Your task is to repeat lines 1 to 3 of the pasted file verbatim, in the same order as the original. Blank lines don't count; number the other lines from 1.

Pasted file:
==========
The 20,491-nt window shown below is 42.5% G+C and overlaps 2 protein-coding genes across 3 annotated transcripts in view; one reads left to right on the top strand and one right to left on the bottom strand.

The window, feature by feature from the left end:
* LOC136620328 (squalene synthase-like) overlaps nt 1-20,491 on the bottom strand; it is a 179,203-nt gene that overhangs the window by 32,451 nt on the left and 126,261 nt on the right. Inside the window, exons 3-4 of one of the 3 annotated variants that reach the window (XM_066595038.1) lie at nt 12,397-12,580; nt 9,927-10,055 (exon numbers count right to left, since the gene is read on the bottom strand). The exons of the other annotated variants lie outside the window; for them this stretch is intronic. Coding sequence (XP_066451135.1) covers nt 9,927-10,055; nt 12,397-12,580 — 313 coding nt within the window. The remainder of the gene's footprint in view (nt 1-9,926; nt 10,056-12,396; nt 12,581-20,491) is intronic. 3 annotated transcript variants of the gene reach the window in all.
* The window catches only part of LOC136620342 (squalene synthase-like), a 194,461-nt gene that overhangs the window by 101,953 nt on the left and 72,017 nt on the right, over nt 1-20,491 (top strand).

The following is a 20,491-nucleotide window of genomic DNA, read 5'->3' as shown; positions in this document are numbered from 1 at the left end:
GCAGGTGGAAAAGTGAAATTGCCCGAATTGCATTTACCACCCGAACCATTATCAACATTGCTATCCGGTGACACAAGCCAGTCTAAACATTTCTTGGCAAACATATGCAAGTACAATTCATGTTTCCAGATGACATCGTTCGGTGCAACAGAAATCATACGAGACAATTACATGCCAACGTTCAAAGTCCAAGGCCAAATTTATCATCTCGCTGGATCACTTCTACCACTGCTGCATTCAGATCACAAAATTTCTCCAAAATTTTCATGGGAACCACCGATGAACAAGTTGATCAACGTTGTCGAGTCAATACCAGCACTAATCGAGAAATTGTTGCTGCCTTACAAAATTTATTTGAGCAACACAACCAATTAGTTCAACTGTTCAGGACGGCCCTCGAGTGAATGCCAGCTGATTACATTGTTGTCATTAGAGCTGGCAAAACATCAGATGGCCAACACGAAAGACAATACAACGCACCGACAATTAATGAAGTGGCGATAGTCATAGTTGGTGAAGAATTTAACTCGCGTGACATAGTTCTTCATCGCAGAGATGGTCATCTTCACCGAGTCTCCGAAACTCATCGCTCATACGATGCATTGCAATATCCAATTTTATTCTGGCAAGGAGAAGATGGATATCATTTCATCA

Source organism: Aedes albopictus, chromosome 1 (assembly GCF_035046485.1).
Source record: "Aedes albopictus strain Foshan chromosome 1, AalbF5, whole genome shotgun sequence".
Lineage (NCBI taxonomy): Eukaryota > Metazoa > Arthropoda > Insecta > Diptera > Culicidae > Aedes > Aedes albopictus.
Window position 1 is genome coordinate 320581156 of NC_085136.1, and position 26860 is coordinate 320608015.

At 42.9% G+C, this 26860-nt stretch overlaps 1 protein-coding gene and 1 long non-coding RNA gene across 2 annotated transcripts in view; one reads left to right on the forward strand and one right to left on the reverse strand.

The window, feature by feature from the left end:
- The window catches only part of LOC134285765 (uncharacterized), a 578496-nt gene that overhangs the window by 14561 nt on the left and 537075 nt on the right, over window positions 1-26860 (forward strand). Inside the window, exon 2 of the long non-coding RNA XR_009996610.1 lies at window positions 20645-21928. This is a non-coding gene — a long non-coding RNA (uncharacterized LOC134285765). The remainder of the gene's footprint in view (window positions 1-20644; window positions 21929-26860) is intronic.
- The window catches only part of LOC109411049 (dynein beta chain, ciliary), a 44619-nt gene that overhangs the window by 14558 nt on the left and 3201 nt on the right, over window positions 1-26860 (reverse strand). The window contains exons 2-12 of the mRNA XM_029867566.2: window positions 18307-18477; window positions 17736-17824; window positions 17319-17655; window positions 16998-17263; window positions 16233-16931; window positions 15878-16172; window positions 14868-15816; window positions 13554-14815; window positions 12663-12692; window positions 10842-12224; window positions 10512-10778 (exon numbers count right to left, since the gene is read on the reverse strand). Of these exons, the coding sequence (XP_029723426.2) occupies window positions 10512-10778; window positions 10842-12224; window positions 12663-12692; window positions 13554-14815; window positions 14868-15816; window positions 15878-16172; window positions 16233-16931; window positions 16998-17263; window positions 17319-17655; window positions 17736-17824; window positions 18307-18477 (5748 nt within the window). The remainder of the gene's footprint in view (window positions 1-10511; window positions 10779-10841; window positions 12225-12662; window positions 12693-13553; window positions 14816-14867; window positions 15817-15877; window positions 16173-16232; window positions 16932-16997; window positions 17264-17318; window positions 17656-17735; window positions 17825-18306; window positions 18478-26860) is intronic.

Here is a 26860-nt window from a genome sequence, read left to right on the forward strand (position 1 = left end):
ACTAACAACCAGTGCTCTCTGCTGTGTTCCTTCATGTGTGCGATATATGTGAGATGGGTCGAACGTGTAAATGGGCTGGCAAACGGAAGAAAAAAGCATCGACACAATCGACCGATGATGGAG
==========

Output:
The 20,491-nt window shown below is 42.5% G+C and overlaps 2 protein-coding genes across 3 annotated transcripts in view; one reads left to right on the top strand and one right to left on the bottom strand.

The window, feature by feature from the left end:
* LOC136620328 (squalene synthase-like) overlaps nt 1-20,491 on the bottom strand; it is a 179,203-nt gene that overhangs the window by 32,451 nt on the left and 126,261 nt on the right. Inside the window, exons 3-4 of one of the 3 annotated variants that reach the window (XM_066595038.1) lie at nt 12,397-12,580; nt 9,927-10,055 (exon numbers count right to left, since the gene is read on the bottom strand). The exons of the other annotated variants lie outside the window; for them this stretch is intronic. Coding sequence (XP_066451135.1) covers nt 9,927-10,055; nt 12,397-12,580 — 313 coding nt within the window. The remainder of the gene's footprint in view (nt 1-9,926; nt 10,056-12,396; nt 12,581-20,491) is intronic. 3 annotated transcript variants of the gene reach the window in all.